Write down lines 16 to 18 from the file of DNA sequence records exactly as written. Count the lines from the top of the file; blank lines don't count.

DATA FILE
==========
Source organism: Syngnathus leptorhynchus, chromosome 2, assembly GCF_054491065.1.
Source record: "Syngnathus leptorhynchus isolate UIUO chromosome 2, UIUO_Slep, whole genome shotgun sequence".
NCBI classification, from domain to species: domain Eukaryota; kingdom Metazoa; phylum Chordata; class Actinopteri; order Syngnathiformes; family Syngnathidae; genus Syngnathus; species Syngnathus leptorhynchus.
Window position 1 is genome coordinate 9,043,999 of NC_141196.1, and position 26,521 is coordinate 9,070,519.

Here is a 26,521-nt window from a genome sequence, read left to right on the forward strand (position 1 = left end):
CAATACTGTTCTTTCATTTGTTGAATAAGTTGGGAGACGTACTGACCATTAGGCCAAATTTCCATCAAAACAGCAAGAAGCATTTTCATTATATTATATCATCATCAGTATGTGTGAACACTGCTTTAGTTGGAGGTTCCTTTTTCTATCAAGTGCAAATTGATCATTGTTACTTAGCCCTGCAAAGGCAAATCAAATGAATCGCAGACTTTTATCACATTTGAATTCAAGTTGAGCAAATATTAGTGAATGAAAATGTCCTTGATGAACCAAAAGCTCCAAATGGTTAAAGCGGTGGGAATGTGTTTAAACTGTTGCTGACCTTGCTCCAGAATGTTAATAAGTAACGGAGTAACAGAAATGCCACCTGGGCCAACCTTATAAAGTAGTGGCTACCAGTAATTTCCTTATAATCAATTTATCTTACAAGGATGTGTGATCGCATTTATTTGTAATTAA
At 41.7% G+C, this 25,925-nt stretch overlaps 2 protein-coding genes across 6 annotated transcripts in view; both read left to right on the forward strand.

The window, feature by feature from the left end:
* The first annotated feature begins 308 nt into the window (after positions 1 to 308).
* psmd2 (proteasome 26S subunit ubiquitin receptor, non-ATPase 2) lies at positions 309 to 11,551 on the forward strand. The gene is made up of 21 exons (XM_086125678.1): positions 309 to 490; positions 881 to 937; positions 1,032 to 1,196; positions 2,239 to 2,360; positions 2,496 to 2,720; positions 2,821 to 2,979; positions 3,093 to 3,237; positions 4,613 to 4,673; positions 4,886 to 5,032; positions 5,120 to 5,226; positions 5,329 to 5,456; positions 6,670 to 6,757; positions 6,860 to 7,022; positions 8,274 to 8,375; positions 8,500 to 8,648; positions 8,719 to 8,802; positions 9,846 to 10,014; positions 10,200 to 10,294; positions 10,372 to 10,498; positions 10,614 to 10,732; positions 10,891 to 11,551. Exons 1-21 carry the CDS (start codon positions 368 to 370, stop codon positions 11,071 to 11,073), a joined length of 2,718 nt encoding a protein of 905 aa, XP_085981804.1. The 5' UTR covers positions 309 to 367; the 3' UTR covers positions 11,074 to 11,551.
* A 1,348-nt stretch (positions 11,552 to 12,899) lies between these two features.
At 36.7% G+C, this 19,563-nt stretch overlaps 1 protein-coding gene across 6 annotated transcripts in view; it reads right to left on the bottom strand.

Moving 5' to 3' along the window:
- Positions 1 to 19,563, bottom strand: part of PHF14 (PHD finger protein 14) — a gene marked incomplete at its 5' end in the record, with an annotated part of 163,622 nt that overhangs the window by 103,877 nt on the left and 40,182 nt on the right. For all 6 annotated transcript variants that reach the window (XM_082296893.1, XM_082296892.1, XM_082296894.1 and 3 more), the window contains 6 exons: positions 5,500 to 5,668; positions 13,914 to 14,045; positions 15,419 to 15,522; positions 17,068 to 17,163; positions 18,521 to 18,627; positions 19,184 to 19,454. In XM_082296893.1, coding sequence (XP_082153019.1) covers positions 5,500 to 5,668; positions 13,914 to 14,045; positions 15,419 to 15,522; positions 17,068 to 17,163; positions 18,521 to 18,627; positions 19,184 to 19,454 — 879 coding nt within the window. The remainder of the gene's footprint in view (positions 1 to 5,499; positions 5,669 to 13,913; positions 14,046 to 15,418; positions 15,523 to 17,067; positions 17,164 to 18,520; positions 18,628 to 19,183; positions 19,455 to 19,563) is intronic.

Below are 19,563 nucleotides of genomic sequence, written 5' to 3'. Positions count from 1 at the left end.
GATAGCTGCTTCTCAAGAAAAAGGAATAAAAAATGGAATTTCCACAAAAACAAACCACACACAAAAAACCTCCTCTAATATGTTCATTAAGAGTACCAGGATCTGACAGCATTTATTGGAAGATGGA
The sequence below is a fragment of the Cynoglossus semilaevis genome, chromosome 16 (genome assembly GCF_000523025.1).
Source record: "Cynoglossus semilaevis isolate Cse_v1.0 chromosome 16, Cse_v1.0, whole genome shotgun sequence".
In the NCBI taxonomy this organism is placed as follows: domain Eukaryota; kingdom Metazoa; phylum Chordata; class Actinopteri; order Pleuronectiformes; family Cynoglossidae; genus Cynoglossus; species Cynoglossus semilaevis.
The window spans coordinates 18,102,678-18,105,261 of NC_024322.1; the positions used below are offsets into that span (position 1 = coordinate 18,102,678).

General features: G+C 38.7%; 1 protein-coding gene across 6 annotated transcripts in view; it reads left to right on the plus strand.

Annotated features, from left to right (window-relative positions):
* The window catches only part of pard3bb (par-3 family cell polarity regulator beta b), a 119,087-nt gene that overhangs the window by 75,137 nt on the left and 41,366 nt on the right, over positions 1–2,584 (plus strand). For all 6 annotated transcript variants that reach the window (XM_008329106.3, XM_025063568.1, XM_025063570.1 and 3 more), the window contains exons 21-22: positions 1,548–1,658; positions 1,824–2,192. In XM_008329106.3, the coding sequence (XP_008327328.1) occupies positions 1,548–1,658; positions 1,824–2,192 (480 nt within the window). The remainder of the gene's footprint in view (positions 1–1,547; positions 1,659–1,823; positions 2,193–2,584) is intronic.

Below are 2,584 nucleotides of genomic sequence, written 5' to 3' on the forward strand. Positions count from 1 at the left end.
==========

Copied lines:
GATAGCTGCTTCTCAAGAAAAAGGAATAAAAAATGGAATTTCCACAAAAACAAACCACACACAAAAAACCTCCTCTAATATGTTCATTAAGAGTACCAGGATCTGACAGCATTTATTGGAAGATGGA
The sequence below is a fragment of the Cynoglossus semilaevis genome, chromosome 16 (genome assembly GCF_000523025.1).
Source record: "Cynoglossus semilaevis isolate Cse_v1.0 chromosome 16, Cse_v1.0, whole genome shotgun sequence".